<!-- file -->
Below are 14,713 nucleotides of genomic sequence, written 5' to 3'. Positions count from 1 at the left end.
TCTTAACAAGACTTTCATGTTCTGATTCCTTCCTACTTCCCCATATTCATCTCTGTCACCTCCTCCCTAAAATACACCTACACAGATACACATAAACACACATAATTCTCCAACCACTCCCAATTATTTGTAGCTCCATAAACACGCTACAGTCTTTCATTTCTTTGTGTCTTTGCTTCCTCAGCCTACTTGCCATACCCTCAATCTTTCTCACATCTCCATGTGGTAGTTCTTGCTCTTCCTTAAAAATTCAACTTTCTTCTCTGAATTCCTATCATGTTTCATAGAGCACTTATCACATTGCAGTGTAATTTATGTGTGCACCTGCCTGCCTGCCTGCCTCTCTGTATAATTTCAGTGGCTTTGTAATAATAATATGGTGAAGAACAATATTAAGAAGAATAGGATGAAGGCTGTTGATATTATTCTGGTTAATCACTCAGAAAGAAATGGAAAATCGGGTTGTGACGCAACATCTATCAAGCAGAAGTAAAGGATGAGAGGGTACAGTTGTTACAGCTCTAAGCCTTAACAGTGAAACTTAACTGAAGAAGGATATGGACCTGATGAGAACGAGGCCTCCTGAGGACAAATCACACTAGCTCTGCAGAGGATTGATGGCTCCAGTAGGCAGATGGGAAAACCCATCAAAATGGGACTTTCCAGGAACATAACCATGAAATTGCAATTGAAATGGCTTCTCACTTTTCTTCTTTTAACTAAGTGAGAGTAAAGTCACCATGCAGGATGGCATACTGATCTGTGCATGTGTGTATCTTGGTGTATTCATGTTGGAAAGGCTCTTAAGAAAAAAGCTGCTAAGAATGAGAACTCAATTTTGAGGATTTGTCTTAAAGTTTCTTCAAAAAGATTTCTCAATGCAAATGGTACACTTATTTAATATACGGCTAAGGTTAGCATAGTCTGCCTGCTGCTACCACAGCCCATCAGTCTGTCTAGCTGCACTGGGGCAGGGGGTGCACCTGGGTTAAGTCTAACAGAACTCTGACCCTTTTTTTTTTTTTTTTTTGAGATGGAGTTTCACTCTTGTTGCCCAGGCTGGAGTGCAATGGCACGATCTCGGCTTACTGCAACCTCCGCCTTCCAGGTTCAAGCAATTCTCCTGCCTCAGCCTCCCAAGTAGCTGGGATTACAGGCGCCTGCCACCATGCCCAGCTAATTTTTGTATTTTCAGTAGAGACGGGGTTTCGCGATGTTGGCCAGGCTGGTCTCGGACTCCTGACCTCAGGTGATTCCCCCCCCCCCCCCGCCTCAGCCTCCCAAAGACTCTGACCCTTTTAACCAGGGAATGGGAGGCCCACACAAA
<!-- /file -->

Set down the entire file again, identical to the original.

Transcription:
Below are 14,713 nucleotides of genomic sequence, written 5' to 3'. Positions count from 1 at the left end.
TCTTAACAAGACTTTCATGTTCTGATTCCTTCCTACTTCCCCATATTCATCTCTGTCACCTCCTCCCTAAAATACACCTACACAGATACACATAAACACACATAATTCTCCAACCACTCCCAATTATTTGTAGCTCCATAAACACGCTACAGTCTTTCATTTCTTTGTGTCTTTGCTTCCTCAGCCTACTTGCCATACCCTCAATCTTTCTCACATCTCCATGTGGTAGTTCTTGCTCTTCCTTAAAAATTCAACTTTCTTCTCTGAATTCCTATCATGTTTCATAGAGCACTTATCACATTGCAGTGTAATTTATGTGTGCACCTGCCTGCCTGCCTGCCTCTCTGTATAATTTCAGTGGCTTTGTAATAATAATATGGTGAAGAACAATATTAAGAAGAATAGGATGAAGGCTGTTGATATTATTCTGGTTAATCACTCAGAAAGAAATGGAAAATCGGGTTGTGACGCAACATCTATCAAGCAGAAGTAAAGGATGAGAGGGTACAGTTGTTACAGCTCTAAGCCTTAACAGTGAAACTTAACTGAAGAAGGATATGGACCTGATGAGAACGAGGCCTCCTGAGGACAAATCACACTAGCTCTGCAGAGGATTGATGGCTCCAGTAGGCAGATGGGAAAACCCATCAAAATGGGACTTTCCAGGAACATAACCATGAAATTGCAATTGAAATGGCTTCTCACTTTTCTTCTTTTAACTAAGTGAGAGTAAAGTCACCATGCAGGATGGCATACTGATCTGTGCATGTGTGTATCTTGGTGTATTCATGTTGGAAAGGCTCTTAAGAAAAAAGCTGCTAAGAATGAGAACTCAATTTTGAGGATTTGTCTTAAAGTTTCTTCAAAAAGATTTCTCAATGCAAATGGTACACTTATTTAATATACGGCTAAGGTTAGCATAGTCTGCCTGCTGCTACCACAGCCCATCAGTCTGTCTAGCTGCACTGGGGCAGGGGGTGCACCTGGGTTAAGTCTAACAGAACTCTGACCCTTTTTTTTTTTTTTTTTTGAGATGGAGTTTCACTCTTGTTGCCCAGGCTGGAGTGCAATGGCACGATCTCGGCTTACTGCAACCTCCGCCTTCCAGGTTCAAGCAATTCTCCTGCCTCAGCCTCCCAAGTAGCTGGGATTACAGGCGCCTGCCACCATGCCCAGCTAATTTTTGTATTTTCAGTAGAGACGGGGTTTCGCGATGTTGGCCAGGCTGGTCTCGGACTCCTGACCTCAGGTGATTCCCCCCCCCCCCCCGCCTCAGCCTCCCAAAGACTCTGACCCTTTTAACCAGGGAATGGGAGGCCCACACAAA